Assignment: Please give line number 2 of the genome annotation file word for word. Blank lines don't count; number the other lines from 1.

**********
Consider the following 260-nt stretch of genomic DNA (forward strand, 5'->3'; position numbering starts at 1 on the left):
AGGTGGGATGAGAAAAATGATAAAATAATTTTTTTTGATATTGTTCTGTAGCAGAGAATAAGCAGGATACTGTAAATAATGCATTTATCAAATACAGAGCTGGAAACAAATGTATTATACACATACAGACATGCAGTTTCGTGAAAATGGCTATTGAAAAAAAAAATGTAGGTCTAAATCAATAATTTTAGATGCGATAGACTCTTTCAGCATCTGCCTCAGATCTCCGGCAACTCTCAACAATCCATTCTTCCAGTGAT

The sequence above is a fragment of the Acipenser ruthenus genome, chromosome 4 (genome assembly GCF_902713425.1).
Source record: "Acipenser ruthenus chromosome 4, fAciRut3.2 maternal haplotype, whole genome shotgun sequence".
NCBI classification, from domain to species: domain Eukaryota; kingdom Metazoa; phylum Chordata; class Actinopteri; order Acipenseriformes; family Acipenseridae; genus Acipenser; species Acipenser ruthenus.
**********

AGGTGGGATGAGAAAAATGATAAAATAATTTTTTTTGATATTGTTCTGTAGCAGAGAATAAGCAGGATACTGTAAATAATGCATTTATCAAATACAGAGCTGGAAACAAATGTATTATACACATACAGACATGCAGTTTCGTGAAAATGGCTATTGAAAAAAAAAATGTAGGTCTAAATCAATAATTTTAGATGCGATAGACTCTTTCAGCATCTGCCTCAGATCTCCGGCAACTCTCAACAATCCATTCTTCCAGTGAT